Rumblings of discontent rattled the 18-party strong third Front with Republican Party of India (RPI) leader Rajendra Gavai raising a banner of revolt against party colleague Ramdas Athawale for attempting to hijack the front’s leadership.
The developments came barely a fortnight after the Third Front, christened the Republican Left Democratic Front (RLDF), was formed and just a day after it released an ambitious joint election manifesto.
“RLDF does not belong to any single leader, it is a coalition of 18 parties, all of which have an equal right in the decision making process. But Athawale has been taking decisions without even consulting us and certain things we learnt through media conferences,” Gavai said.
He was making a pointed reference to Athavale’s move to offer five seats to Lok Janshakti Party (LJP) headed by former union minister Ram Vilas Paswan for the Oct 13 Assembly elections in Maharashtra.
The RLDF is in the process of working out seat-sharing deals and so far 260 seats have been unanimously decided by the 18-party leaders.
“Even as our talks are continuing for the remaining 28 seats, Athavale has gone ahead and offered five seats to LJP,” said Gavai, part of the RPI-United (RPI-U), a coalition of all factions of RPI that was formed last month.
Gavai’s opposition to Athawale’s decision also comes from the fact that the LJP was earlier a part of the Third Front. However, it later parted company to join hands with Bharatiya Republican Party (BRP) leader Prakash Ambedkar, who stayed away from from the RPI-U.
According to party circles, LJP, which was offered only one seat in the earlier seat-sharing formula for 200 seats, demanded more seats. It is believed that in order to bring it back to the RLDF fold, Athawale decided to hand over five seats to Paswan’s party.
However, Gavai claimed that he would not leave the Third Front and would do everything to save the RPI-U.
“We are not opposed to the LJP or Paswan joining RLDF, but Athawale should have consulted us. If he continues to ignore the other parties in the Third Front on such important decisions, then we shall be left with no options,” Gavai said, making a veiled threat to quit.
Reacting to the developments, Athawale maintained that all decisions are being taken unanimously.
Small parties unite to form third front – 26th August
Maharashtra will witness triangular contests in the assembly elections scheduled for October with smaller and secular parties banding together on Monday to form a third front called the Republican Democratic Left Front (RDLF).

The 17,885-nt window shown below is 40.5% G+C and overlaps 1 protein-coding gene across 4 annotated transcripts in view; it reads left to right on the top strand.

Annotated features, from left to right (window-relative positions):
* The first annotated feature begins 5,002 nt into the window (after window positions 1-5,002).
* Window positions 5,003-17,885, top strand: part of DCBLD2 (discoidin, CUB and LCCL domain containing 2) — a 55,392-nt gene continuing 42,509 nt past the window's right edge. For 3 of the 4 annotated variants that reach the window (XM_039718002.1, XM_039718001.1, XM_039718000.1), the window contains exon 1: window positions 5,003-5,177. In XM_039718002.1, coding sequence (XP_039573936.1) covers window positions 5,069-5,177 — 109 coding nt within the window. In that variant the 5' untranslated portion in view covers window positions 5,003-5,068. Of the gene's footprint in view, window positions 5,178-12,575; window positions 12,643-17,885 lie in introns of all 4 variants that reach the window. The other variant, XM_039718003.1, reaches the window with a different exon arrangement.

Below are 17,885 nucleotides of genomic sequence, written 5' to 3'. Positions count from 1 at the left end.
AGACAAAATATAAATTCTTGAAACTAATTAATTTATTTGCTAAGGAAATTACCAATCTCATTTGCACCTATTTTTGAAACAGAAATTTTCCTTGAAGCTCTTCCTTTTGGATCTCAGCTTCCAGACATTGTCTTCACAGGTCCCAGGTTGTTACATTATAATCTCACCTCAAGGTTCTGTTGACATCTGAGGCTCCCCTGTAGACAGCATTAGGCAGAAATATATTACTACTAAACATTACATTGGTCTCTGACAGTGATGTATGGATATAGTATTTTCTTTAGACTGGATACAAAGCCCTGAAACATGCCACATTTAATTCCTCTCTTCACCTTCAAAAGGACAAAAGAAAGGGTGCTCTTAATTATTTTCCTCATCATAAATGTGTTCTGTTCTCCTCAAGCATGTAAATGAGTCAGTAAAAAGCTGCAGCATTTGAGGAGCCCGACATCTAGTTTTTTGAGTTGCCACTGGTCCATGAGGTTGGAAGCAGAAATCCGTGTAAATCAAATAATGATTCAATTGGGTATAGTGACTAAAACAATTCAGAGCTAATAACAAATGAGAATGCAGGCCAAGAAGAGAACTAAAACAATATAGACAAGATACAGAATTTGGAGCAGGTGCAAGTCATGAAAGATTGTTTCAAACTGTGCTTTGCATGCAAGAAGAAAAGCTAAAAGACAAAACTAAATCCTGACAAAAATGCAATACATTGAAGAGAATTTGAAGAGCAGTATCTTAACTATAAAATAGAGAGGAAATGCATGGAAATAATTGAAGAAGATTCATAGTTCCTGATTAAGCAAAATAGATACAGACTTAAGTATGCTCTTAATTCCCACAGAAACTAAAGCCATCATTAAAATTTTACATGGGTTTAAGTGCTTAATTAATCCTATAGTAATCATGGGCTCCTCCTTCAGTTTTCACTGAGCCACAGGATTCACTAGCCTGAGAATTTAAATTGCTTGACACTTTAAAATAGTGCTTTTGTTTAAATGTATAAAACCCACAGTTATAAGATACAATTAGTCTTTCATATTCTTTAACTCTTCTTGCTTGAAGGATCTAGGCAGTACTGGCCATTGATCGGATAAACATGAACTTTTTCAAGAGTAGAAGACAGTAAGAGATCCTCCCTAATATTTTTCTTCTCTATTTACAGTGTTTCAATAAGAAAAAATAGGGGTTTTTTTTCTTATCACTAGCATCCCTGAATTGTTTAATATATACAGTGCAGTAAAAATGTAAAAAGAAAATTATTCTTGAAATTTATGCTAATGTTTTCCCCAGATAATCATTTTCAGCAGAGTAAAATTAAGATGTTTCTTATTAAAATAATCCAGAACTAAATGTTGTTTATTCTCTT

In political circles, setting up of the third front is considered a setback to the Democratic Front (DF) comprising the Congress and the NCP. A senior Congress minister said that unless the DF takes the third front seriously, it would split secular votes which will benefit the Shiv Sena-BJP alliance.According to RPI chief Ramdas Athawale, 17 smaller parties, including the United RPI, PWP, Janata Dal(S), Samajwadi Party(SP), CPM, and Raju Shetty-led Swabhiman Shetkari Sanghatana have joined the third front. A crucial meeting was held at the PWP office which was attended by Athawale, Dr Rajendra Gavai(both RPI), Shetty, Sharad Patil and Pratap Hogade (both Janata Dal) and Abu Azmi (SP).
The third front decided to organise a show of strength at Shivaji Park on September 12 to send a message about the front’s decision to fight all the 288 assembly seats.
The front leaders will meet again on August 28 to start the process of sharing seats for the polls. The Congress-NCP have yet to decide whether to go in for a pre-poll alliance. Mayawati’s BSP is all set to go on its own.
The Shiv Sena-BJP is eager to hammer out a seat-sharing formula before other parties start the process. But both parties are waiting for the actual announcement of the polls.
Third front jolted as RPI quits ahead of polls – 23rd September
Nagpur : In a pre-election blow to the 18-party Third Front, the Republican Party of India (RPI)-Gavai – an important component – walked out of the alliance here Tuesday.
RPI leader Rajendra Gavai announced that his party would independently contest at least 15 seats in eastern Maharashtra’s Vidarbha region for the Oct 13 assembly elections.
Ramdas Athavale, who heads the Third Front christened as Republican Left Democratic Front (RLDF), dismissed the development, saying that the RPI(G)’s exit from the conglomerate would not have “any impact” on its poll prospects.
Gavai’s decision came six days after he accused Athavale of attempting to ‘hijack’ the group’s leadership, and threatened to quit the RLDF.
“RLDF does not belong to any single leader, it is a coalition of 18 parties, all of which have an equal right in the decision-making process. But Athawale has been taking decisions without even consulting us. Certain things we learnt through media conferences,” Gavai said Sep 15, a day after the group’s joint election manifesto was released in Mumbai.
Gavai’s grouse stemmed from Athavale’s move to offer five seats to the Lok Janshakti Party (LJP) of former union minister Ram Vilas Paswan.
While the RLDF had worked out seat-sharing deals among its constituents for 260 seats, discussions were on for the remaining 28 seats. The state assembly has a total of 288 seats.
Front could not do well as it lacked money power: athawale – 22nd October
The Republican Left Third Front, formed ahead of assembly elections in Maharashtra, could not fare better as it lacked money power, RPI leader Ramdas Athawale said today. The front contested all 288 seats and as per the latest figures, looks set to bag around 10 seats.
“We could have done better. We fell short as far as money power was concerned,” Athawale, who played a key role in the formation of the Front, said.
“This election was important in the sense that there was rampant use of money. We will ask the Election Commission to ensure that elections are fought with as little money as possible,” the former Lok Sabha member said.Asked if the front’s strategy to not align with either the ruling Congress-NCP combine or the opposition Shiv Sena-BJP alliance had failed, Athawale said “now, in any case, Congress-NCP do not need our support to form the government.”